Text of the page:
Archive for December 28th, 2018

December 28, 2018

Galerie des Glaces, Versailles, of course!

Ok so let’s continue on my presentation of my beloved dearest Versailles. If new to my blog, I used to lived there almost 10 years ,work took me out west of France but still many memories there and glad to be able to visit often.

I have written on it in several posts in parts, but I think it deserves a post of its own. What do you think? Anyway, let me tell you a bit more on the Galeries des Glaces or Gallery of Mirrors of the Palace/museum of Versailles.

The Gallery of Mirrors or Grand Galerie is a large baroque-style gallery located in the Palace of Versailles, which is one of the emblematic pieces. Conceived and built from 1678 to 1684 by the architect Jules Hardouin-Mansart, it was then intended to illustrate the power of the absolute monarch Louis XIV and to dazzle its visitors, by its ornamentation, by its rich iconography and by its original dimensions of   73 meters long, 10.50 meters wide, and covered with 357 mirrors, or 21 mirrors at each of its 17 arches facing 17 windows. Located on the first floor of the central body of the castle, it faces, in the west, the gardens of Versailles, of which it gives a great perspective.



Several galleries were able to serve as models: that of the Château de Clagny of  Madame de Montespan (favorite of Louis XIV) in Clagny-Glatigny (today one of the eight districts of the City of Versailles) works begin the year even at the site of a terrace ( whose remains can still be seen in the attic above the vaults) overlooking the west facade of the castle of Louis XIII which connected the two wings housing the large apartments to that built to the north and south of it in order to wrap it around it As a result of the construction of this gallery, no façade of the old castle will give to the park or the garden.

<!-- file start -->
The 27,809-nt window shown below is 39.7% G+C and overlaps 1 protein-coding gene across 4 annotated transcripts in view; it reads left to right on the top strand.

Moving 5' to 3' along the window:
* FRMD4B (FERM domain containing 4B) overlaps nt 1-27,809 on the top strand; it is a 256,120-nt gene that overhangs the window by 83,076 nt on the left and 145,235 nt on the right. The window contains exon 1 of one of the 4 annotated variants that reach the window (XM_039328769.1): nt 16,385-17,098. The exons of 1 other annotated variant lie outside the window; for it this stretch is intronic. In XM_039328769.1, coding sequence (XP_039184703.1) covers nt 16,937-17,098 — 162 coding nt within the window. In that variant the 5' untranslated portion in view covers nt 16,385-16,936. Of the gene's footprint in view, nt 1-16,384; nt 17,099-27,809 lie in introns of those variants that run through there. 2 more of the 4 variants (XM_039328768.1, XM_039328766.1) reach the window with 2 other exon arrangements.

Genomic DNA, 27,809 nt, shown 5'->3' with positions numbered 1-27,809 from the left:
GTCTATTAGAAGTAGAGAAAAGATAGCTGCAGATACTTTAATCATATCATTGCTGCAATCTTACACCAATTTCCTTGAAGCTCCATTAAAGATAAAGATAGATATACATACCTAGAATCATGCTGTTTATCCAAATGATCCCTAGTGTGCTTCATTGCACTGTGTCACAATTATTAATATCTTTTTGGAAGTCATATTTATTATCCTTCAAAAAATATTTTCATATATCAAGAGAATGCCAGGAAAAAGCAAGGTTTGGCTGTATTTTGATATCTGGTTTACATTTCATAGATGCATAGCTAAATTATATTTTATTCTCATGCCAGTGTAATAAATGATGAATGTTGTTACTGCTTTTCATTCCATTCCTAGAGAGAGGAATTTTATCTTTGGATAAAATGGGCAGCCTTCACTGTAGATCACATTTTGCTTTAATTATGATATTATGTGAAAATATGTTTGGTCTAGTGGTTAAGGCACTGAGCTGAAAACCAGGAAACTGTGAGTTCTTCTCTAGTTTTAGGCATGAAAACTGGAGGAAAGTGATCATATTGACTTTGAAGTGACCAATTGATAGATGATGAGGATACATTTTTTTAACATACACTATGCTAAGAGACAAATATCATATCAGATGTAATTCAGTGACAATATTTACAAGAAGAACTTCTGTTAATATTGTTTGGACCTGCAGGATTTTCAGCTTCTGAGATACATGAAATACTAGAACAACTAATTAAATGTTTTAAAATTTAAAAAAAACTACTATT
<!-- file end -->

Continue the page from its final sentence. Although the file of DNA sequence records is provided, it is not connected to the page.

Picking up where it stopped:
The painter and decorator Charles Le Brun began the decoration in 1680. The gallery was inaugurated in 1684. The Gallery of Mirrors is located in the alignment of the green carpet, between the halls of War and Peace, the latter giving respectively access to the Grand apartments of the king and Queen. The mirrors were made at the glass manufacturer La Glacerie south of Cherbourg. The 17 arched windows give rise to as many arcades adorned with mirrors held by chopsticks and chiseled bronze cabochons. The arcades are surmounted alternately by a head of Apollo and the remains of the lion of Nemea. The ceiling is decorated with nearly 1 000 m2 of paintings from the atelier of Charles Le Brun illustrating the achievements of the reign of Louis XIV, staging the king himself in 30 large compositions. The furniture and numerous statues that originally decorated it were dispersed at the French revolution.


The capitals of the marble pilasters of Rance on white marble background are adorned with a fleur de Lys and Gallic roosters. The Golden Bronze trophies, which adorn the piers in Campan’s green marble, were chiselled. The eight busts of Roman emperors, in marble and porphyry, accompanied eight statues, including seven ancients, representing Bacchus, Venus (Venus of Arles and Troas), Urany, Hermes, Nemesis and Diane of Versailles. The latter, moved to the Louvre in 1798, was replaced by a Diane sculpted for the gardens of the Château de Marly until the restoration of the Gallery of Mirrors of 2004-2007 where she is in turn replaced by a casting of the Diane de Versailles in restored marble.